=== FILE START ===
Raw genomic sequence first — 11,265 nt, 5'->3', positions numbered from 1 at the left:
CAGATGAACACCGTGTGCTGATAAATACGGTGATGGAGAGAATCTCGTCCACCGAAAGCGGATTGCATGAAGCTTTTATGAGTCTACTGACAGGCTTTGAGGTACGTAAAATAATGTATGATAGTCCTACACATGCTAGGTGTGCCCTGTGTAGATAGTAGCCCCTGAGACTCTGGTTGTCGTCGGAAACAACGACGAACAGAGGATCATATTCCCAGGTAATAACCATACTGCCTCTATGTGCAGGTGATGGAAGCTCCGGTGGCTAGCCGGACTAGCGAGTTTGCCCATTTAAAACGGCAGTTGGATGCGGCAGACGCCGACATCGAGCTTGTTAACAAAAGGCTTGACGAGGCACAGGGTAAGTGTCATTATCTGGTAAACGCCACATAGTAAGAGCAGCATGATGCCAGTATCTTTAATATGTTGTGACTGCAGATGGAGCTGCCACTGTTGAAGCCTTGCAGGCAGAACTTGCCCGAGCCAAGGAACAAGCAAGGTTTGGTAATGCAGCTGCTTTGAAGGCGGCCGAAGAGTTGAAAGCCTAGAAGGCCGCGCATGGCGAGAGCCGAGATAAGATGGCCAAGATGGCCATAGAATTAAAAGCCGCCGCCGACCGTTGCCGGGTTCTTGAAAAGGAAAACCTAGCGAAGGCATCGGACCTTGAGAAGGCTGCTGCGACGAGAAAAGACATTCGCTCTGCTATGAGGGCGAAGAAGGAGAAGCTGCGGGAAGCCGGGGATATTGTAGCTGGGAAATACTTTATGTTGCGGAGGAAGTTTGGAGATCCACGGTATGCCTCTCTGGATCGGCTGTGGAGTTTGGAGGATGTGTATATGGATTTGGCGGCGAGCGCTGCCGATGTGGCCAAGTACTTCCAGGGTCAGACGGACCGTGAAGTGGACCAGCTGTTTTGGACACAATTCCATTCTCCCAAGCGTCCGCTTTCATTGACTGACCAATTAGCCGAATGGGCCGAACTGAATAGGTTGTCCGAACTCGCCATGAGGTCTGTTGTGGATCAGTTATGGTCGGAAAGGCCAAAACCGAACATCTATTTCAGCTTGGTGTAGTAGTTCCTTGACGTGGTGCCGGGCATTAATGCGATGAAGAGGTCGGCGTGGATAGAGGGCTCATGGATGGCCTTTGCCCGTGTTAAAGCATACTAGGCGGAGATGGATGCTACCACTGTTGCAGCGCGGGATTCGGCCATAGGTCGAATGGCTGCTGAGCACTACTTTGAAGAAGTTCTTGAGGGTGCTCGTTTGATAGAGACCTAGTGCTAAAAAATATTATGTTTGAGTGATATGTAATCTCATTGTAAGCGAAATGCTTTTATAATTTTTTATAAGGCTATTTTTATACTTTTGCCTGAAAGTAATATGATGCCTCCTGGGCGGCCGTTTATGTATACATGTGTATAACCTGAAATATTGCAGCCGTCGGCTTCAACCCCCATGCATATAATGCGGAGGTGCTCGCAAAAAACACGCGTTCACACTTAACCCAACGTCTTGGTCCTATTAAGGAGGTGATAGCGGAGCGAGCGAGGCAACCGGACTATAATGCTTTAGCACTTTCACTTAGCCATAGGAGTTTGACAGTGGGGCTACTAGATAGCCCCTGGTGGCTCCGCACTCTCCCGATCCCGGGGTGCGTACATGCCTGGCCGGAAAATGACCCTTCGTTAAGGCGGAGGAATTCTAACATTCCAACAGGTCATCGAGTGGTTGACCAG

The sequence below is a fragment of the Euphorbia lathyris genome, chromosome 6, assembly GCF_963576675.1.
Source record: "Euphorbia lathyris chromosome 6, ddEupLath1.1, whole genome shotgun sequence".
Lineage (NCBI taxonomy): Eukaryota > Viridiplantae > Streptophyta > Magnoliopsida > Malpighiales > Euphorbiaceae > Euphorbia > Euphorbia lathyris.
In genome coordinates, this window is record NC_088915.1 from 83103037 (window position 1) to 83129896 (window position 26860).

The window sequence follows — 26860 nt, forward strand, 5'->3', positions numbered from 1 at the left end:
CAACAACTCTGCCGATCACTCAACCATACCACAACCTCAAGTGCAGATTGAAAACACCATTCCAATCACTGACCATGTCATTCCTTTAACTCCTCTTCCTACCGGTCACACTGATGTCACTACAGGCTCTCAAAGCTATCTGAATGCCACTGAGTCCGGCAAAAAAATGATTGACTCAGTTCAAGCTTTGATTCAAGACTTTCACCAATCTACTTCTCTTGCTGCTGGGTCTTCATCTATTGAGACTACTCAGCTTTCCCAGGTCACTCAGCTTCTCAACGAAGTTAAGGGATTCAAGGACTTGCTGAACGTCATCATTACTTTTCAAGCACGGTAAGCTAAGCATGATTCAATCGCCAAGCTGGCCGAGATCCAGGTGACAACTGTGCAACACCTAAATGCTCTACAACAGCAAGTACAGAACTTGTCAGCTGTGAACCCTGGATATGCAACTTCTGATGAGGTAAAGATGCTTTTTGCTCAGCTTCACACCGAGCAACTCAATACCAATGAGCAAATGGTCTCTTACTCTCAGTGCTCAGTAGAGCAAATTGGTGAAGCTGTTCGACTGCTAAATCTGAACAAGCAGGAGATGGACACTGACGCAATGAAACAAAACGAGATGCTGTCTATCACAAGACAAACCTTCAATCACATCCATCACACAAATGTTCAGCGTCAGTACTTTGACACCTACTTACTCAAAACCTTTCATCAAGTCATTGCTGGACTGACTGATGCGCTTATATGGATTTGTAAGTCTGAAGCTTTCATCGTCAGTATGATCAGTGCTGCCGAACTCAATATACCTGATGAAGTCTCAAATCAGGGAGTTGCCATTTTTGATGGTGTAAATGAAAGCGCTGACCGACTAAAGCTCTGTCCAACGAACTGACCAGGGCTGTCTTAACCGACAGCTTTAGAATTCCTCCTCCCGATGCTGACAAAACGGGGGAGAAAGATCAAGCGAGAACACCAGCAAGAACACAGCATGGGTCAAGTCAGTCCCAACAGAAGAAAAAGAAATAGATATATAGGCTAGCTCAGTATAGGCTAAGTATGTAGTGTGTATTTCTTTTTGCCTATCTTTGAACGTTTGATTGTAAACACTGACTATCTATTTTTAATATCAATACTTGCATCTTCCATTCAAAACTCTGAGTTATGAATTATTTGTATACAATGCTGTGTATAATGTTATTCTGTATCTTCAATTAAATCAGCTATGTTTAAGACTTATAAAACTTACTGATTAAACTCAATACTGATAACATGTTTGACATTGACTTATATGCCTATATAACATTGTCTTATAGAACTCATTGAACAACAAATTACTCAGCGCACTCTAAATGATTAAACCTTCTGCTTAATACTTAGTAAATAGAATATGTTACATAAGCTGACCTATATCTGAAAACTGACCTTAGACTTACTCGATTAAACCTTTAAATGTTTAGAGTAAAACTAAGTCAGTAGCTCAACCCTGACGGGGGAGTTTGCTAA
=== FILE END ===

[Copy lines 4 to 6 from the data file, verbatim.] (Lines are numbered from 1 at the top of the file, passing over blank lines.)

Source record: "Euphorbia lathyris chromosome 6, ddEupLath1.1, whole genome shotgun sequence".
Lineage (NCBI taxonomy): Eukaryota > Viridiplantae > Streptophyta > Magnoliopsida > Malpighiales > Euphorbiaceae > Euphorbia > Euphorbia lathyris.
In genome coordinates, this window is record NC_088915.1 from 83103037 (window position 1) to 83129896 (window position 26860).